Is having a distinct security level per JIRA issue problematic?

I need a highly granular security scheme for a JIRA project, where each issue has its own distinct, group of users permitted to access it. I intend to implement this by defining a separate issue security level for each new issue when it is created. The issues and their associated security levels are created programmatically.

  1. Is this a viable approach?
  2. Should I anticipate issues with JIRA functionality or performance as a result of having a large number of security levels active for this project?
  3. Can this approach affect the performance or stability of other projects in the JIRA instance?
  4. Other than the very long list of security levels that will be present in the security level selection menu, are there other usability issues with this approach?
  5. Can you suggest a different approach to achieve my requirement?

2 answers

1 vote

Quite simply, no, this won't scale.  You'll rapidly run into problems with performance, globally, and the administration screens for the levels will quickly grow to a point where they can't be rendered.  If your issues in this project are rarely created and used, you'll be ok, but I'd say you'll start to notice problems when you reach a couple of hundred.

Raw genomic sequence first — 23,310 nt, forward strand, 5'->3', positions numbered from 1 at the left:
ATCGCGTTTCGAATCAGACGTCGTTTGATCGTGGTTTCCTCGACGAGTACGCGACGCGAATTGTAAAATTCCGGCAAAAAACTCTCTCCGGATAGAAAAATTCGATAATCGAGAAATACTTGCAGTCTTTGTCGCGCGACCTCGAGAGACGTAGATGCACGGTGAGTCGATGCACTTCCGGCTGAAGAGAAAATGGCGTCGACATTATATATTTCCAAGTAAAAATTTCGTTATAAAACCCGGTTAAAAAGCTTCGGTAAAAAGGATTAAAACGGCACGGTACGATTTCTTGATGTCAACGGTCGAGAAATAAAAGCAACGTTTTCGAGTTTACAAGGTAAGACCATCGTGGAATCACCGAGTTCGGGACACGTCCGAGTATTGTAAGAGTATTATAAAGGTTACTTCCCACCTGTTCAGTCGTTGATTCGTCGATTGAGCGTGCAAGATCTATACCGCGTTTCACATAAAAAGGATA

I'd define a single scheme which names a group-picker as the visibility and then set that picker (you'll still have way too many groups, but that won't cause you anywhere near as many problems)

There is one way around it. If you base you permission schemes on something like watchers this kind of allows you to simply allow someone to browse, comment, work on issues on a pretty individual base per ticket. It does however force you to keep the watchers field up to date with whoever needs to be on the ticket. It makes sense that you limit the "Manage watchers" permission, as this could grant people to involve others.

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